Richie Rich’s Hiero Day set was heated. The soil-savvy yet lyrical mic presence he displayed was something up-and-coming artists could learn a thing or two from. The crowd’s energy level jumped significantly when he too the stage. Audible cheers of excitement ensued when he performed the classics “Ain’t Gon Do” and “Let’s Ride.” He appeared to leave the crowd wanting more, until he reappeared, flanked by F.A.B., for a rendition of the all-time Oakland anthem, “Sideshow.”

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Another bright note was Mike Relm’s video turntablism display. Relm—who started out as a member of Supernatural Turntable Artists, then shot to fame with the Blue Man Group—has mastered the art of mixing music videos, mashing up visuals as well as audio. This injects an added sense of excitement into DJ routines because of the enhanced visual component. Relm might appear to be The Nerdiest Guy on the Planet—an image he has carefully cultivated—but he is an absolute beast on the tables, so don’t ever sleep on him.

Relm was followed by a very laid-back Talib Kweli, who recounted a story of coming to Oakland in 1996 and hanging  out with members of Hiero. It was a subtle reminder that Hiero Day is built on relationships in the artist community which extend back decades, as opposed to a corporate festival where money is the only commonality. The phrase “for the culture” gets bandied about a lot, and sometimes in cliched ways, but there is absolutely nothing cliched about a grassroots event which built itself up from its own bootstraps – which could be said about the Hiero organization as well (more on that in a minute).

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Kweli’s set cruised through hits like “The Blast,””Get By,” and “Redefinition,” before the Brooklyn emcee gave way to Southern Cali’s Pharcyde. Now down to just two original members—Imani and Bootie  Brown, the group still was able to muster considerable stage command, especially on their closing tune, “Passing Me By,” which turned into a sing-along with several thousand people – indeed, the staging area had become a dense thicket of bodies.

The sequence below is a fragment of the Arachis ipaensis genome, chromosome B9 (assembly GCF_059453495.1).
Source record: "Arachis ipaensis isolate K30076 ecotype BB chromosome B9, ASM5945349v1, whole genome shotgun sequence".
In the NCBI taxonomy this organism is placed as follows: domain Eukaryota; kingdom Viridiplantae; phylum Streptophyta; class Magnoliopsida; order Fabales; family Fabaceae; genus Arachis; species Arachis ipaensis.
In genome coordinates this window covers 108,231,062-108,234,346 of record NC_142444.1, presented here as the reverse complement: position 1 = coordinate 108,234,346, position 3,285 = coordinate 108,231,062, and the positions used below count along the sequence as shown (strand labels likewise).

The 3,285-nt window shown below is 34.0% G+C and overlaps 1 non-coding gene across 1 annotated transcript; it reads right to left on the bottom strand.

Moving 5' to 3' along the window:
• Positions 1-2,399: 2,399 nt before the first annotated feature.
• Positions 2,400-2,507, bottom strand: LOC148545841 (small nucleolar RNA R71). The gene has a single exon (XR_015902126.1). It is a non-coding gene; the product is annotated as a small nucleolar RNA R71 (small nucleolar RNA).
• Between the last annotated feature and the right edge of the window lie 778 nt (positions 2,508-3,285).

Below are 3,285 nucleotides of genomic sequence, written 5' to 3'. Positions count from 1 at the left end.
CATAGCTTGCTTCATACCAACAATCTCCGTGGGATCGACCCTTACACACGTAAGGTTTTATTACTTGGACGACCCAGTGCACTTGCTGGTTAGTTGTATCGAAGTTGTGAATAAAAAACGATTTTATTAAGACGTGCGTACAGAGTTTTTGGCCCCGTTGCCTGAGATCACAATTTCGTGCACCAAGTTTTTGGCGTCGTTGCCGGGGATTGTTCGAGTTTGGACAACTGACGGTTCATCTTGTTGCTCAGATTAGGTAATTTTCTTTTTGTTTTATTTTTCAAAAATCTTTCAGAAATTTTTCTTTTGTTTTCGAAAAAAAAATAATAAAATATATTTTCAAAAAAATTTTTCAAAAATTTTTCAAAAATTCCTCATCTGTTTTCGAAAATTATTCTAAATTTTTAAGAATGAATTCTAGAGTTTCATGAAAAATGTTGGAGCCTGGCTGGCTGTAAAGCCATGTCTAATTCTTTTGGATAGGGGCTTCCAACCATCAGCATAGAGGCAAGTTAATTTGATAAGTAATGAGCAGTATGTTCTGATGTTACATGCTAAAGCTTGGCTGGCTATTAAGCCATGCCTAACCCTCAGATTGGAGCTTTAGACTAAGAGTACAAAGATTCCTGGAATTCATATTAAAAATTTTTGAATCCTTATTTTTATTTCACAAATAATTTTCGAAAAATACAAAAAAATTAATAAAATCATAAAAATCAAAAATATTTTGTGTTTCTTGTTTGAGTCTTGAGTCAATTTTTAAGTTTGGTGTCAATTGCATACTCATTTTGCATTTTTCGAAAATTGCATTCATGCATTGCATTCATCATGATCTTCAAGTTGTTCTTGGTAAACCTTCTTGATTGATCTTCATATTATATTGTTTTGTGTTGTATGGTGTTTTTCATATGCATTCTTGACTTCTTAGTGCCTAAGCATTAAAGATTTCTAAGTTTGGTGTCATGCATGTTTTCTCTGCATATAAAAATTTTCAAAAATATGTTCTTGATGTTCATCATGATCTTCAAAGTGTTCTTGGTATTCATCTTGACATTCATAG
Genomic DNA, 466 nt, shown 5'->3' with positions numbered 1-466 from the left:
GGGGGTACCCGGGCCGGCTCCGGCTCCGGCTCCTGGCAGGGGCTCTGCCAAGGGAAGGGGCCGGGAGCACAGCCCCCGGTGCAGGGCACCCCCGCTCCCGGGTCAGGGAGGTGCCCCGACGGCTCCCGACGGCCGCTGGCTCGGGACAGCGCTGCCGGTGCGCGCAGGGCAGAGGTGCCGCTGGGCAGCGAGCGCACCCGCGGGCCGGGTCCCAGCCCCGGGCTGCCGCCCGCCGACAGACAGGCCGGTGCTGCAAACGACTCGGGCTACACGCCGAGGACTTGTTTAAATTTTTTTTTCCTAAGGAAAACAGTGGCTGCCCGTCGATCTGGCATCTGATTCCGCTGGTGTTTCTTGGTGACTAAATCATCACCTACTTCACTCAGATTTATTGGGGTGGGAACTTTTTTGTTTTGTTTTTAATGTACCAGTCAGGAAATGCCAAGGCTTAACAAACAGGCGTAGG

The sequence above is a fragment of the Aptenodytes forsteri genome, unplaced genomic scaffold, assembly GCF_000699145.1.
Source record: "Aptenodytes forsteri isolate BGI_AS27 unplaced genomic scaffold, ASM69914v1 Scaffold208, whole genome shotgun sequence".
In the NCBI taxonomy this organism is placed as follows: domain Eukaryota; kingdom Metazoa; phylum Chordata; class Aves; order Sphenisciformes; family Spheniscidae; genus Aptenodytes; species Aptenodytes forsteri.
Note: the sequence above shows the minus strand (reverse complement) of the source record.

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By now, the sun’s merciless rays had begun to ease a bit, setting the stage for an otherworldly set by Black Thought. The Roots’ headmaster made his first Hiero Day appearance one for the history books. If you think you have heard dope emcees before, you really haven’t heard anything until you’ve heard Thought do a solo set, backed by just a trumpeter and a give tapping out beats on an MPC.  Tarik Trotter simply put on a rhyme clinic, scoring high marks for subject matter, flow, breath control, vocabulary, tonality, and several other metrics which may come to mind later. He held the mic like a staff, emanating a vibe of hip-hop royalty. Fronting on Thought was simply not an option; he basically exuded greatness from every pore, as he poured on the similes and metaphors.

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The coup de gras was the special guest he brought out, none other than Sa-Roc. Though she looked graceful, even demure, she beasted the mic with an impressive  display of skills and finesse which served as dessert to Thought’s entrée. Definitely keep an eye out for her.

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At this point in the day, the show was running a bit over, which  cut into the headliner’s time. Which is also a testament to Hiero’s aesthetic . Most groups in that position, especially at their own festival, would have cut the time of one of the other acts; to cut your own set speaks to their integrity.

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Their 30-minute slot was cut down to maybe about 20 minutes. But lest anyone complain, they more then made up for it in intensity, bum-rushing the stage like they were hungry for their first taste of success.

If you’ve followed Hiero for a while, you know they function as a collective unit with distinct  personalities: Casual mixes physical and verbal aggression with subtly complex rhyme patterns and battle-rapper bravado; Tajai—who sported a black and gold African-patterned robe straight outta Wakanda—evoked the image of a high priest or wizard of some mystical Afrocentric sect;  the underrated Pep Love is a fount of lyrical dopeness and hip-hop aesthetics; Phesto Dee mixes sporty flair with a subtle sense of humor (he had on some shades with the Hiero symbol on the lenses); and A+ and Opio are deceptively laid-back cats who deliver devastating ninja strikes causing verbal lacerations.  Producer Domino and DJ Toure stoically play the background, but also serve as grounded focal points – the crew likes to move around a lot onstage. Missing in action was Hiero founded Del—a zany character if there ever was one—who is still recovering from a recent illness.